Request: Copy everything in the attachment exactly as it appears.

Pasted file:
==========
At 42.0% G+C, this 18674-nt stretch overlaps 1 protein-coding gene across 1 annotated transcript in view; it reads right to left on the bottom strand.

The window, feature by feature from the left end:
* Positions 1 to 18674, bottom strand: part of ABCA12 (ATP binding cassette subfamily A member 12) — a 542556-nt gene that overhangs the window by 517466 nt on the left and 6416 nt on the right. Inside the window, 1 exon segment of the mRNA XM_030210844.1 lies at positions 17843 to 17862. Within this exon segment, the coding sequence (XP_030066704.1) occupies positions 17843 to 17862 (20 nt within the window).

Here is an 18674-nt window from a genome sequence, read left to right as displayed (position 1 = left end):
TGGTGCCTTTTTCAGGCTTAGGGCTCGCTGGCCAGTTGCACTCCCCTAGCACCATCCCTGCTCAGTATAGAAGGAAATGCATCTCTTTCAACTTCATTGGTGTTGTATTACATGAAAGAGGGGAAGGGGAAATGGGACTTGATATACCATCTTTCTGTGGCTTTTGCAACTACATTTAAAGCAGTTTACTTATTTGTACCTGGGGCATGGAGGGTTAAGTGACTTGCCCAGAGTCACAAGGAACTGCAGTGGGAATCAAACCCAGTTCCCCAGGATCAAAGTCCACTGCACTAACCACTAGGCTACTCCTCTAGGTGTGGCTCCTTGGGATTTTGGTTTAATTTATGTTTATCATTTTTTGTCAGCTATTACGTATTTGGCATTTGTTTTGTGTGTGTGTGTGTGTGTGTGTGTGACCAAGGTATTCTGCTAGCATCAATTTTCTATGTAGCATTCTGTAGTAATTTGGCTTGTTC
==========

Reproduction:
At 42.0% G+C, this 18674-nt stretch overlaps 1 protein-coding gene across 1 annotated transcript in view; it reads right to left on the bottom strand.

The window, feature by feature from the left end:
* Positions 1 to 18674, bottom strand: part of ABCA12 (ATP binding cassette subfamily A member 12) — a 542556-nt gene that overhangs the window by 517466 nt on the left and 6416 nt on the right. Inside the window, 1 exon segment of the mRNA XM_030210844.1 lies at positions 17843 to 17862. Within this exon segment, the coding sequence (XP_030066704.1) occupies positions 17843 to 17862 (20 nt within the window).

Here is an 18674-nt window from a genome sequence, read left to right as displayed (position 1 = left end):
TGGTGCCTTTTTCAGGCTTAGGGCTCGCTGGCCAGTTGCACTCCCCTAGCACCATCCCTGCTCAGTATAGAAGGAAATGCATCTCTTTCAACTTCATTGGTGTTGTATTACATGAAAGAGGGGAAGGGGAAATGGGACTTGATATACCATCTTTCTGTGGCTTTTGCAACTACATTTAAAGCAGTTTACTTATTTGTACCTGGGGCATGGAGGGTTAAGTGACTTGCCCAGAGTCACAAGGAACTGCAGTGGGAATCAAACCCAGTTCCCCAGGATCAAAGTCCACTGCACTAACCACTAGGCTACTCCTCTAGGTGTGGCTCCTTGGGATTTTGGTTTAATTTATGTTTATCATTTTTTGTCAGCTATTACGTATTTGGCATTTGTTTTGTGTGTGTGTGTGTGTGTGTGTGTGACCAAGGTATTCTGCTAGCATCAATTTTCTATGTAGCATTCTGTAGTAATTTGGCTTGTTC